Slow Down. Learn. Wake Up and Do What ONLY YOU Can Do to Save the World.
Brussels is in lockdown following explosions that killed dozens last night. ISIS is claiming responsibility.
This morning, The Dallas Morning News reported on a Frisco, TX football coach who resigned in January after threatening black and Latino athletes: “You see that rope over there, you see that tree back there? I’m going to hang you in that tree. I’m going to hang you by your toes.”
And throughout the day, the most hostile presidential race in my lifetime will roil on.
There seems so much to be said. In order to correct. In order to salvage. In order to survive.
The problem: Too much is being said, at least by the people who have the most power on the planet. And, actually, I am among them. People who have ready access to food, water, shelter, money, clothes, computers, televisions, cars. We are not bad people. But we are not listening.
We are dangerously unconscious. Wrapped in what Ta-Nehisi Coates rightly describes as the Dream. It is the dream perpetuated by those of us who benefit most from the systems in place in our country and world. Education systems, economic systems, justice systems, bias systems. At worst this trance state enables us to ignore or deny the pain experienced by people who cannot escape realities of terror. At best, the trance mutes understanding to the act of kind-hearted worry equated with the thought we’ve done something.
This is a hard lesson for us. We who have the most have forged governments and policies and deep beliefs that we are somehow immune to the vulnerability of being human. We simply don’t yet have the skills for seeing that while our lives are made more comfortable, these systems exact cost and discomfort to others. Operations that seem normal and standard to us deny both support and respect to others who also work within them. But, unlike we who benefit, these others pay with dignity, with lower income, with greater stress-related illness, with being on the receiving end of disrespect, even violence.
In the long course of investigating my own benefiting, I have come to see the primary variable that inhibits waking from the Dream involves a simple but tenacious pairing.
TWIN 1: A deep personal desire and motive to be known, if not as good, at least as right. My conclusion is that, at its base, this desire arises from the fact of our mortality. We want to be good and right enough to avoid — or at minimum, to delay — death. This requires dreaming. It requires living in trance.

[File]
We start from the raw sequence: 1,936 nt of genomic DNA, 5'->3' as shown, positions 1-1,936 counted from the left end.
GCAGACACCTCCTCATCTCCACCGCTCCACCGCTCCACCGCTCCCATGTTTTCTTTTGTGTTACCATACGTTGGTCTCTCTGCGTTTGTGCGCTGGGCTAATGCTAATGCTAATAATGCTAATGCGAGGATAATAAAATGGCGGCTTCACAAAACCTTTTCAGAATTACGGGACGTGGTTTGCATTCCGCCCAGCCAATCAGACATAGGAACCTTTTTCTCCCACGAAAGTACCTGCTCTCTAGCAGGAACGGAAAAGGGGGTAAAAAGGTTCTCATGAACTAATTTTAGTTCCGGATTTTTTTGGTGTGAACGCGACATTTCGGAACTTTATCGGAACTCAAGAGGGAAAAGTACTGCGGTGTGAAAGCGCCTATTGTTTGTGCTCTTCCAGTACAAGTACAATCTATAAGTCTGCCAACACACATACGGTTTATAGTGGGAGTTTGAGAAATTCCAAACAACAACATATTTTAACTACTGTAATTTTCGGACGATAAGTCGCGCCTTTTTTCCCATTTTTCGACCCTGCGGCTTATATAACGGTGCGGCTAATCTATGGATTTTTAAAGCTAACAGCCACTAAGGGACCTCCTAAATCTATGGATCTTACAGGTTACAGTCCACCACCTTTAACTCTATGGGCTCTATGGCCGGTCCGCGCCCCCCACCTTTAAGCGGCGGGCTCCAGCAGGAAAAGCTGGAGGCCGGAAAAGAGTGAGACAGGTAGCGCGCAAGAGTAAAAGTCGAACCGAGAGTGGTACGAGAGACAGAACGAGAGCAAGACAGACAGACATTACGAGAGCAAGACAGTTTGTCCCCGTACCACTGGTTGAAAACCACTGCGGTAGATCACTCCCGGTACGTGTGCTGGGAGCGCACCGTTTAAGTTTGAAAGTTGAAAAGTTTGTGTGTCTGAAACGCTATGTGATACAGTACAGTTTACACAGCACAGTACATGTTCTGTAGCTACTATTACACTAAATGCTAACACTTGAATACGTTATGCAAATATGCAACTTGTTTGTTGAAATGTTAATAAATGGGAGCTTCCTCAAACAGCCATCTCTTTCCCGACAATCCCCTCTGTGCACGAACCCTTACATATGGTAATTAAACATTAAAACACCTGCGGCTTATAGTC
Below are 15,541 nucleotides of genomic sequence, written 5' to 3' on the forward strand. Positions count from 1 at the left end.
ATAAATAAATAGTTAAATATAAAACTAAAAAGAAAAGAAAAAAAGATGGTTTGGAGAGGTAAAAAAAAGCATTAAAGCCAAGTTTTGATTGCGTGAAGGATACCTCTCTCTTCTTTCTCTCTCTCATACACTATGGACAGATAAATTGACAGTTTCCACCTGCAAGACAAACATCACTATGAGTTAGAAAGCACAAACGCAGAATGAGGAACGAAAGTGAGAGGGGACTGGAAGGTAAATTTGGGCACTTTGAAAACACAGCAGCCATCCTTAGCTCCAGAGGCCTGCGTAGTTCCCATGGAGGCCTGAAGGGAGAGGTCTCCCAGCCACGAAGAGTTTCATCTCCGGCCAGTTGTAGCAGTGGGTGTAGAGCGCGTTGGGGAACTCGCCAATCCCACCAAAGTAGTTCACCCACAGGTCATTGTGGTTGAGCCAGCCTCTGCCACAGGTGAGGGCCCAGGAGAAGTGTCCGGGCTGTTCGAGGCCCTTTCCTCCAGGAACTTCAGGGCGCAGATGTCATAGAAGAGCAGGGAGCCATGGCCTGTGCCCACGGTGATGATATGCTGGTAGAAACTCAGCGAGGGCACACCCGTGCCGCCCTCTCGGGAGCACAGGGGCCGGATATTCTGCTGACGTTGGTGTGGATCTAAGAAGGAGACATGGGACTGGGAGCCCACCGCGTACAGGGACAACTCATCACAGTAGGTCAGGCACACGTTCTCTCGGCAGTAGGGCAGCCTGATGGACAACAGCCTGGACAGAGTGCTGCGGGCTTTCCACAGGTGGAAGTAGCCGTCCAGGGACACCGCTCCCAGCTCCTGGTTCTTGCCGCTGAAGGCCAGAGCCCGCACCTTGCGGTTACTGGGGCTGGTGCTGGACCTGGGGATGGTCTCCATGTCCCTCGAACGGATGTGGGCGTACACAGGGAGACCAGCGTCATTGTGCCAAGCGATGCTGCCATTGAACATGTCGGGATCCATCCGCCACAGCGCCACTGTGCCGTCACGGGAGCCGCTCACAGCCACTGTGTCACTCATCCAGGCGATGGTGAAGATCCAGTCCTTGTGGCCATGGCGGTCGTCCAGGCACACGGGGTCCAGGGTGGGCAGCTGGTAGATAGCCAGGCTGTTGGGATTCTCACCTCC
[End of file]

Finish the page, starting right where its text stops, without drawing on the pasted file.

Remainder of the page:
TWIN 2: An attendant and nagging fear of being, in fact, essentially bad. If I am essentially bad, there’s no guarantee of being right and thus, no possibility for avoiding, delaying, or denying death.
People who have no choice to be part of the Dream do not have the luxury of pretending death away. It is a constant companion. And, the truth: Death is always a constant companion, no matter the Dream. But the agreement among those of us who benefit is to sustain the systems with a firm belief in our deserved qualification to be more insulated from death, more comfortable in our mortal skin. We do this by allowing others to continue uncomfortable.
How does the Dream link with today’s world events? You must investigate that for yourself. Slow down. Learn how life is different for anyone who is not you. Consider the possibility of your benefitting at an immediate and systematic cost to others. Check your integrity – the match between what you and only you can know as your deepest values and the way you act.
It’s your investigation. Between you and yourself. Your behaviors in the world (with yourself, with loved ones, with the other people whose paths you cross) are all you have. Those behaviors can perpetuate trance or challenge it.
Waking up from the Dream requires your coming to full and stark understanding of what has always been. You are related to all that is. You will die. Your life is precious. All life is precious.
Each of us has the right and responsibility to refuse any further participation in terror (toward others or ourselves), in racism or oppression of any kind (toward others or ourselves), in superiority, hostility and ill will (toward others or ourselves).
The decision, in every case, is only yours.